Lawsuit claims “continuous and serious breaches of fiduciary duties,” among other charges, and seeks third-party receiver to oversee its operations
By: Eddie Rivera, News Editor
Citing “continuous and serious breaches of fiduciary duties, self-dealing and breaches of charitable trust,” former Wildlife Waystation board member Peggy Summers has filed a lawsuit against Martine Colette, founder of the animal sanctuary in Little Tujunga Canyon.
The lawsuit is seeking damages, a preliminary and permanent injunction against the Waystation and the removal of its directors, as well as an accounting and “equitable relief.” According to the lawsuit, the accusations arise from two instances of breach of fiduciary duty, a breach of charitable trust, wrongful removal, and unjust enrichment.
The 44-page Superior Court filing, dated January 9, states, “The Waystation’s reputation hides a litany of financial, administrative, and regulatory issues deriving from the conduct of Colette, who has treated the Waystation as her own personal fiefdom.”
The filing continues: “Defendant Colette dictated the affairs of the Waystation with an iron fist and virtually no oversight. She also silenced dissent voiced by any employee, staff member or volunteer with immediate dismissal, regardless of the potential ramifications. The result is a Waystation that is struggling financially, suffering from low morale, and unable to properly care for its animals.”
One former Waystation employee, who asked to remain anonymous, affirmed the accusations and told The Foothill Record, “This has been a long time coming. She [Colette] has done things her own way for a very long time with little regard as to whether it’s legal to do so or not. Board members have often quit over their frustration of her not doing the right things.”
Another former employee, who also asked to remain anonymous, fearing retribution, said, “The Waystation is a backyard menagerie, not a real nonprofit. Nothing happens fairly. Money isn’t used the way it should be. I honestly can’t believe this is the first time this has happened.”
Two stories last year in The Record detailed many of these same charges, including poor financial management, retributions against staff members and volunteers, and lack of a cohesive emergency management plan when the Waystation was threatened by the Sand fire.
The lawsuit also noted the “countless members” of the Waystation’s board of directors who have resigned since the facility’s inception. In addition, says the suit, the Waystation has faced issues regarding “its poor and incoherent” financial practices, as well as numerous investigations by various government agencies, including the California Department of Fish and Game and the US Department of Agriculture.”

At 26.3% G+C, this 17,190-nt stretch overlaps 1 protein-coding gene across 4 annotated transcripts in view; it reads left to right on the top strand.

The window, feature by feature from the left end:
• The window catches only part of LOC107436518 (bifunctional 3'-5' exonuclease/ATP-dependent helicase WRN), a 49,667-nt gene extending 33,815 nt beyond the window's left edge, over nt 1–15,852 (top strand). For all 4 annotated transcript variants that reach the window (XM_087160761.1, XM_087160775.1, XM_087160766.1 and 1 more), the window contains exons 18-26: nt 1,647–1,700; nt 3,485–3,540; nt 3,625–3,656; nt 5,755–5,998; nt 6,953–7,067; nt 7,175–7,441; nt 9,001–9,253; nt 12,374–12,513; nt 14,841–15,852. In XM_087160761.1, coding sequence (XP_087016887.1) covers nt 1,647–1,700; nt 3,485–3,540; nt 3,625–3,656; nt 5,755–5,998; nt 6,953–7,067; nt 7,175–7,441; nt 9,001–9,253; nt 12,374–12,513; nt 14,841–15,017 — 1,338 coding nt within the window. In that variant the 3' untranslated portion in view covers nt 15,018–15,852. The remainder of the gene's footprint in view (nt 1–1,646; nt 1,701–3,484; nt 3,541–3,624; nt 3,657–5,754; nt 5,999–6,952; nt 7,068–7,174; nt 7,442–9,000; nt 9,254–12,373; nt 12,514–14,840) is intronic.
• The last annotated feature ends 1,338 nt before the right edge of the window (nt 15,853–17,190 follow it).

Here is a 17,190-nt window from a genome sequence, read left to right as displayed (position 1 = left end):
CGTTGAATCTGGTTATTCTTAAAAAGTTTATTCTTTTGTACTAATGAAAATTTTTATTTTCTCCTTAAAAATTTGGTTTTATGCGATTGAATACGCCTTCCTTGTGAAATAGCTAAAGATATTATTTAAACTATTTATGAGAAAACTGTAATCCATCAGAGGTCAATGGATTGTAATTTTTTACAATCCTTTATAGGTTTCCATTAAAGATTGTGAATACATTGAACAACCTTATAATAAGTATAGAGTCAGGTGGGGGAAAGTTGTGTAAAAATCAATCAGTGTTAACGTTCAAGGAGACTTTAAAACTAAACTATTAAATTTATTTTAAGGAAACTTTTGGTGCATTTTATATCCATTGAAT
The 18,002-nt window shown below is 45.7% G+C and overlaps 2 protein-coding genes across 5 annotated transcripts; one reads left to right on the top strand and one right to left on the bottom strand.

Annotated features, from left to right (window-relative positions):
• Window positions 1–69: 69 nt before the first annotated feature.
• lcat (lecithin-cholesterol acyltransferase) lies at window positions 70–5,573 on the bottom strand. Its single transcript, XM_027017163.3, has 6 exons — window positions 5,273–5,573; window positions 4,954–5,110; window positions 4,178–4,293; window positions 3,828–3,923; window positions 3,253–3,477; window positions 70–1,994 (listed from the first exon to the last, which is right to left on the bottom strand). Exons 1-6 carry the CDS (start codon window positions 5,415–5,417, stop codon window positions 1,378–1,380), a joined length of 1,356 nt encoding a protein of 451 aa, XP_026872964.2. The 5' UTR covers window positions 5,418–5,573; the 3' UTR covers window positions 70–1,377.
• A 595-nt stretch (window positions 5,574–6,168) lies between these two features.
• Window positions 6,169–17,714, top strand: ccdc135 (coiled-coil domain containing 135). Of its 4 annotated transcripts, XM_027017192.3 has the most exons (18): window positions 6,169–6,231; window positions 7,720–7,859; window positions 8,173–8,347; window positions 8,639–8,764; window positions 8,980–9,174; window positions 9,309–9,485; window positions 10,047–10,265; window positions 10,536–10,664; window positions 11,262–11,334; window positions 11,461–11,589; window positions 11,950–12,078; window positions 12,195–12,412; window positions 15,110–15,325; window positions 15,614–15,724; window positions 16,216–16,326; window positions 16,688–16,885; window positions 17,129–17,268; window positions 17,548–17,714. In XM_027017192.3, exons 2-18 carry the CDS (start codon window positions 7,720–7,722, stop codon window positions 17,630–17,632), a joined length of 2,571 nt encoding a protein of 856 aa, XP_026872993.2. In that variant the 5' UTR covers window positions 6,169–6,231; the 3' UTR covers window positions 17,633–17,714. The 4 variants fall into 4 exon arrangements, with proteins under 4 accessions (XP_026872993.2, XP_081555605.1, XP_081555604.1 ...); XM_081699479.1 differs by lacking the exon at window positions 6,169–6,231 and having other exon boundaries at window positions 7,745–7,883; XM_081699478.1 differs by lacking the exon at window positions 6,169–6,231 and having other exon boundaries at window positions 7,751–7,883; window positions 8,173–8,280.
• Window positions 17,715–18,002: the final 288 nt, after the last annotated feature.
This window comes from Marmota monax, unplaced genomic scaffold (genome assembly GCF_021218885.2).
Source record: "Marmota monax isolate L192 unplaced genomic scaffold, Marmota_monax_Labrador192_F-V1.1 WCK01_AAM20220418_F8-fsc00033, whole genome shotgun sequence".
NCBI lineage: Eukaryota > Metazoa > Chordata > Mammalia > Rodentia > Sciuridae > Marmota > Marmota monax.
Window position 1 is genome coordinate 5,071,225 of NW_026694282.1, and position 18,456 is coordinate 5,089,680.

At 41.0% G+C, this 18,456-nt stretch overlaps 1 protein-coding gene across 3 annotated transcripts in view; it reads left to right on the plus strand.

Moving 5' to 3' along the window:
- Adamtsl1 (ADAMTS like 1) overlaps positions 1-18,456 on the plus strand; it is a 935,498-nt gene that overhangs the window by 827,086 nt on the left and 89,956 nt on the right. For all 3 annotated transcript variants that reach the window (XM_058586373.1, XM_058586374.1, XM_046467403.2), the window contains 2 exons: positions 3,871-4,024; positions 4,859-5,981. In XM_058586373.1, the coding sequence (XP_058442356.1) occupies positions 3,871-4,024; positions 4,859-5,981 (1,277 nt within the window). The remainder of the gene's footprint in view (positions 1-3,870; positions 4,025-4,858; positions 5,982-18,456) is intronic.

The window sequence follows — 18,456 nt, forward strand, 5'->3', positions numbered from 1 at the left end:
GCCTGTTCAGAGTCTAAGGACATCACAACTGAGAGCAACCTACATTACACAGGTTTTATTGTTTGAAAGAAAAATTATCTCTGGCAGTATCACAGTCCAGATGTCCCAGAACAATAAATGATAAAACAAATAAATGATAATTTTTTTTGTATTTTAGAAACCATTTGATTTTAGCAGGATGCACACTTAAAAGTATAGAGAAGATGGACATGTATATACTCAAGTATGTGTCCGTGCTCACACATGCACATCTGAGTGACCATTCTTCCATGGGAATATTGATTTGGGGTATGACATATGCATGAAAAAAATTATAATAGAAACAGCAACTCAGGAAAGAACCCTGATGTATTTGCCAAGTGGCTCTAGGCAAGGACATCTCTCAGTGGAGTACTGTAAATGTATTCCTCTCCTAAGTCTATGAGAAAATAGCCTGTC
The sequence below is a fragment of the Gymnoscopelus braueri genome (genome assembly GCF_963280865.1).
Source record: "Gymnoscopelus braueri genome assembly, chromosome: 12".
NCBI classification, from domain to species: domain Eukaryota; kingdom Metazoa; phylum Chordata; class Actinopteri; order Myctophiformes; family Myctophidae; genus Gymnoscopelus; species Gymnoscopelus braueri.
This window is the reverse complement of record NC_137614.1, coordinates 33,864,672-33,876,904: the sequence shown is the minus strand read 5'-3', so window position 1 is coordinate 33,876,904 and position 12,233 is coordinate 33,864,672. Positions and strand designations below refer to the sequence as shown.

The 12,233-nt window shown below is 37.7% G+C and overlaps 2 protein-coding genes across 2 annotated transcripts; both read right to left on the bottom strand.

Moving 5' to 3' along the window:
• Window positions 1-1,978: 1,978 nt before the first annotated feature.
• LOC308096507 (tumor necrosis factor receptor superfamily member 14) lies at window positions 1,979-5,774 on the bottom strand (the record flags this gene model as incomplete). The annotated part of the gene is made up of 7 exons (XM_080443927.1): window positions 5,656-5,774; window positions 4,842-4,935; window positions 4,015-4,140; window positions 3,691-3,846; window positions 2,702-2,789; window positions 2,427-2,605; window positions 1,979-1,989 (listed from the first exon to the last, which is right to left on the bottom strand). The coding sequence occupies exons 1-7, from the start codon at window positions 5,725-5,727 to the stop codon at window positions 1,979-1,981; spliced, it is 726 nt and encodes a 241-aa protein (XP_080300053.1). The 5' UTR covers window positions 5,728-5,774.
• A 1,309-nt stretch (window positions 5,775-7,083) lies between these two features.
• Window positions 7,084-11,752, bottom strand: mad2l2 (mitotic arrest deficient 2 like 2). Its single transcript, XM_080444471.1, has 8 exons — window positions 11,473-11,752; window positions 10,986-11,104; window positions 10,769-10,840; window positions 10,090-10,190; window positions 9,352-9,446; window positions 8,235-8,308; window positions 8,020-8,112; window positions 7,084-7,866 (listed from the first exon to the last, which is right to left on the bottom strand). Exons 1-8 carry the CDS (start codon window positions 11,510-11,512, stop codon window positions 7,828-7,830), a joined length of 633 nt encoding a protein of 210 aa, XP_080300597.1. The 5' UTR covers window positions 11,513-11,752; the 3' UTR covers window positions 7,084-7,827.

The Waystation has been closed to the public since 2000, due to various environmental and health code violations.
The lawsuit cites, among numerous examples, the dumping of the contents of a pool used by grizzly bears into a nearby creek bed, in violation of a 2006 consent agreement with the state attorney general. According to the lawsuit, volunteers would drain the pool, which was filled with urine and fecal matter, into a creek bed, then clean the pool with bleach and soap and dump that water into the creek bed as well.
“Colette’s actions have also put the Waystation’s very existence at risk,” Summers’ lawsuit also states, saying that Colette has brought “great financial and reputational harm to the Waystation, leaving demoralized staff and neglected animals suffering in her wake.”
The lawsuit also details the confusing set of financial circumstances surrounding the ownership of the Waystation property, Colette’s own apartment on the property, and loans back and forth between the sanctuary and Colette, eventually creating more and more debt for the sanctuary.
Colette also used employees for a large amount of work on her home, according to the lawsuit, including remodeling her home and outdoor patio. The remodel included a new stone barbecue, lights, a new refrigerator, a garbage disposal, water lines, and electrical outlets.
The suit also asserts that the firing of long-time employee Michael Rapp for “financial reasons” was instead retribution for his comments against Colette.
Summers’ lawsuit seeks a court order removing Colette as a voting board member and barring her from being a voting board member for a determined time. The suit also is asking for a temporary restraining order and preliminary injunction, which would bar Colette and the current board from removing Summers from the board. The suit also asks for a permanent injunction requiring the board to comply with state corporations code section 5222 and the Waystation’s own bylaws before removing Summers or any other member from the board.
The suit is also asking for damages due to the Waystation resulting from Colette’s breaches of fiduciary duty with an amount plus interest to be due upon an accounting, for a declaration that no leases exist between the Waystation and Colette, and for a third-party receiver to oversee the Waystation’s activities and finances.
The Waystation did not respond to calls from The Record seeking comment. No court date has yet been set for the trial.